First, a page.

“In the beginning, God created the heavens and the earth…The God said, ‘Let us make man in our image, after our likeness…So God created man in his own image; in the image of God he created him; male and female he created them…then the Lord God formed the man of dust from the ground and breathed into his nostrils the breath of life, and the man became a living creature.” –Genesis 1:1, 26, 27, 2:7, ESV

But now thus says the Lord, He who created you, O Jacob, He who formed you, O Israel: ‘Fear not, for I have redeemed you; I have called you by name, you are mine.'” –Isaiah 43:1, ESV

You are loved

“What then shall we say to these things? If God is for us, who can be against us?…Who shall bring any charge against God’s elect? It is God who justifies. Who is to condemn? Christ Jesus is the one who died—more than that, who was raised—who is at the right hand of God, who indeed is interceding for us. Who shall separate us from the love of Christ? Shall tribulation, or distress, or persecution, or famine, or nakedness, or danger, or sword? No, in all these things we are more than conquerors through Him who loved us. For I am sure that neither death nor life, nor angels nor rulers, nor things present nor things to come, nor powers, nor height nor depth, nor anything else in all creation, will be able to separate us from the love of God in Christ Jesus our Lord.”  -Romans 8:31, 33-35, 37-39, ESV

You can be forgiven

Thus it is written, that the Christ should suffer and on the third day rise from the dead, and that repentance and forgiveness of sins should be proclaimed in his name to all nations, beginning from Jerusalem.” –Luke 24:46-47, ESV

For God so loved the world, that he gave his only Son, that whoever believes in him should not perish but have eternal life.” –John 3:16, ESV


You can be saved

“For God did not send His Son into the world to condemn the world, but in order that the world might be saved through Him. Whoever believe in Him is not condemned…” –John 3:17-18a, ESV

You can be made new

Therefore, if anyone is in Christ, he is a new creation. The old has passed away; behold, the new has come.” –2 Corinthians 5:17, ESV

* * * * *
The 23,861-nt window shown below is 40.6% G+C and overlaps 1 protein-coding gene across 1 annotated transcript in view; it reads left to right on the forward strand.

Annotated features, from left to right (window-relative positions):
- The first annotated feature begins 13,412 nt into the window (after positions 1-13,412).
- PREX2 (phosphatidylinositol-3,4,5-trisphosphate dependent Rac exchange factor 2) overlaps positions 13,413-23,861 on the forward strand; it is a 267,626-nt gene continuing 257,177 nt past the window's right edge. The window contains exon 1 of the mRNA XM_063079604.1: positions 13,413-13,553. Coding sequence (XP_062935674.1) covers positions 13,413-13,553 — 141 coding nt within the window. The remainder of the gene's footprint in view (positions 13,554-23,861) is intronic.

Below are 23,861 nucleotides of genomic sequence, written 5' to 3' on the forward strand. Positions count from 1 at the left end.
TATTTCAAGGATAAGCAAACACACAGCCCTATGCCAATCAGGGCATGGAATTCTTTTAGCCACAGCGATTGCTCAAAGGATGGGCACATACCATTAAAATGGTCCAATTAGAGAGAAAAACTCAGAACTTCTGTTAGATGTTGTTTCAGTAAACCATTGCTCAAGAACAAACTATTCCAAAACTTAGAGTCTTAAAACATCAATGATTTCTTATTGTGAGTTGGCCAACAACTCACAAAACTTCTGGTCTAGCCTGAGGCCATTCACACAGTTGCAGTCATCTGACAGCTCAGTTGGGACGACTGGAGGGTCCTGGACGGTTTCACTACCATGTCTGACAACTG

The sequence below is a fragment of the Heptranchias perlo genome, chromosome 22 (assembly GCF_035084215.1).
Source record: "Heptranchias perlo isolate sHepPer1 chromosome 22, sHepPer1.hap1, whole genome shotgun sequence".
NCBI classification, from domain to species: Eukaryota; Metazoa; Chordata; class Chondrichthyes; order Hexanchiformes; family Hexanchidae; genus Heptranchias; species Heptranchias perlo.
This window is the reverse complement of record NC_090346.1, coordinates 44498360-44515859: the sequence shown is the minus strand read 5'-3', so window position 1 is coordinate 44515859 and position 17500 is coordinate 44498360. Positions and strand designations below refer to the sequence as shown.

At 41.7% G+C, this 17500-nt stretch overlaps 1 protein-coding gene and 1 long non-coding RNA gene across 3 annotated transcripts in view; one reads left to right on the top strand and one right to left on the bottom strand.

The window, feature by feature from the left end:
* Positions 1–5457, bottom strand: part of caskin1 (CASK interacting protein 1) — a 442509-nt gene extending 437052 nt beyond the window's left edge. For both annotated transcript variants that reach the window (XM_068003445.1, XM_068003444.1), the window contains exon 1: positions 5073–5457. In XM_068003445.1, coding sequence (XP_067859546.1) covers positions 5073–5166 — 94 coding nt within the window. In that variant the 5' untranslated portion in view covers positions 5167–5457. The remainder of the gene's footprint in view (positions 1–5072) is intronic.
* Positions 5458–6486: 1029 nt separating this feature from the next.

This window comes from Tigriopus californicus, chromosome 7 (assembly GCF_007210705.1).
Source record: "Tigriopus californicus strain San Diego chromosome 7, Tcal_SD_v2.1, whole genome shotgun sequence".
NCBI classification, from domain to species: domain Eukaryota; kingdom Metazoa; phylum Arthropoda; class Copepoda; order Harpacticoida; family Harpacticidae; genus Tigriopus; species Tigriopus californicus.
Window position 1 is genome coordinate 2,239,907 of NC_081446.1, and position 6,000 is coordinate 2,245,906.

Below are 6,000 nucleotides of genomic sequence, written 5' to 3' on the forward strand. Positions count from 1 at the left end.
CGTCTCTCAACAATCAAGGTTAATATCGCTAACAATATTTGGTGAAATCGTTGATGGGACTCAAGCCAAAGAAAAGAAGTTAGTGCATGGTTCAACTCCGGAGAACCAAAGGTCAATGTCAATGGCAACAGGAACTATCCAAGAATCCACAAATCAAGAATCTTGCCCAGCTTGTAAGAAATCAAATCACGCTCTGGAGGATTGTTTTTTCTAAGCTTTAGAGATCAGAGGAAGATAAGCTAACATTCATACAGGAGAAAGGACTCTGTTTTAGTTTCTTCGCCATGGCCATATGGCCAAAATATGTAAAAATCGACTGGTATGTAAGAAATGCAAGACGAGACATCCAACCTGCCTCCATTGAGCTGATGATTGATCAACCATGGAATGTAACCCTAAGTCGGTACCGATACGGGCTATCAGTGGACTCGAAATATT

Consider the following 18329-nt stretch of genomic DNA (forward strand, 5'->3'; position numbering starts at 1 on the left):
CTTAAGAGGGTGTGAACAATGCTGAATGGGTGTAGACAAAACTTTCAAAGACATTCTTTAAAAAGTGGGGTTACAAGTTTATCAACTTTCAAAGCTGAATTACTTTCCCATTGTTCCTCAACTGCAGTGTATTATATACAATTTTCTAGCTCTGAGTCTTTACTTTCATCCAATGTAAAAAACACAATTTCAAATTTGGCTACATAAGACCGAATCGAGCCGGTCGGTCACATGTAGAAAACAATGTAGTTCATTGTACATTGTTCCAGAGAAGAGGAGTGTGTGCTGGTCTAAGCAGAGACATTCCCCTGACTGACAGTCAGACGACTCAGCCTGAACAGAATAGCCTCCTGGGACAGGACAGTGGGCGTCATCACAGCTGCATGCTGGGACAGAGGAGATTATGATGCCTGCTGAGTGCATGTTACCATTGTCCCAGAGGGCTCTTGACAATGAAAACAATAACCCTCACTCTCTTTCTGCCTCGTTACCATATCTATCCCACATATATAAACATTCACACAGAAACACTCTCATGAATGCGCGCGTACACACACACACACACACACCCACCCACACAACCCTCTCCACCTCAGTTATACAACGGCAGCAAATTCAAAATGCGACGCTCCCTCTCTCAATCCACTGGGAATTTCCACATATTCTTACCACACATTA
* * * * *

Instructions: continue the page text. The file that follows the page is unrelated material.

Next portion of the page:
“‘Behold, I am making all things new.’ Also He said, ‘Write this down, for these words are trustworthy and true.'” –Revelation 21:5, ESV

You can have peace

“But now in Christ Jesus you who once were far off have been brought near by the blood of Christ. For He Himself is our peace, who has made us both one and has broken down in His flesh the dividing wall of hostility by abolishing the law of commandments expressed in ordinances, that He might create in Himself one new man in place of the two, so making peace” –Ephesians 2:13-15, ESV

You can have life

In this the love of God was made manifest among us, that God sent his only Son into the world, so that we might live through him.” –1 John 4:9, ESV

and to know the love of Christ that surpasses knowledge, that you may be filled with all the fullness of God. Now to Him who is able to do far more abundantly than all that we ask or think, according to the power at work within us, to Him be glory in the church and in Christ Jesus throughout all generations, forever and ever. Amen.” –Ephesians 3:19-21, ESV

You can have purpose

The saying is trustworthy and deserving of full acceptance, that Christ Jesus came into the world to save sinners, of whom I am the foremost. But I received mercy for this reason, that in me, as the foremost, Jesus Christ might display His perfect patience as an example to those who were to believe in Him for eternal life.” –1 Timothy 1:15-16, ESV

What do you feel you lack? If it is forgiveness, He’s already done the work–you need only to ask for release. If it is salvation, He conquered death that you may have life. And if you salvation question is already sealed, that you know you’re His, do you need a reminder that you were created with purpose? Maybe your praise pants are in a bunch and you need a little peace. The good news brings all you need for life and liberty in Christ.

…all because He came bringing the good news.

“Like cold water to a thirsty soul, so is good news from a far country.” –Proverbs 25:25, ESV

And he said to me, “It is done! I am the Alpha and the Omega, the beginning and the end. To the thirsty I will give from the spring of the water of life without payment.” –Revelation 21:6, ESV

Drink deeply. Quench the thirst. And keep coming back for more.

The Jesus Project: The Anointed Messiah

TJP Jesus-came-to-show-us

Last session (found here), we explored anointing. We looked at what it is and what happens as a result of it. Our focus passage again is verse one of Isaiah 61.

“The Spirit of the Lord God is upon Me, because the Lord has anointed Me to bring good news to the poor.” –Isaiah 61:1, ESV

We started with the why last time, seeking to understand the because before we try to understand the Who. Today it is time for the Who. Isaiah’s ink flows with words describing the coming Messiah. The people of Israel believed, or maybe hoped is a mores accurate word, that the Messiah would be a conquering ruler to overthrow the nations that held Israel captive. What they received instead was a Messiah who overthrew the sin that holds all people captive. The nations would come later, but Jesus prioritizes. More concerned about the security of a soul, He came first to save the people from sin. He will come again to reign in the kind of power the Israelites expected of Him the first time.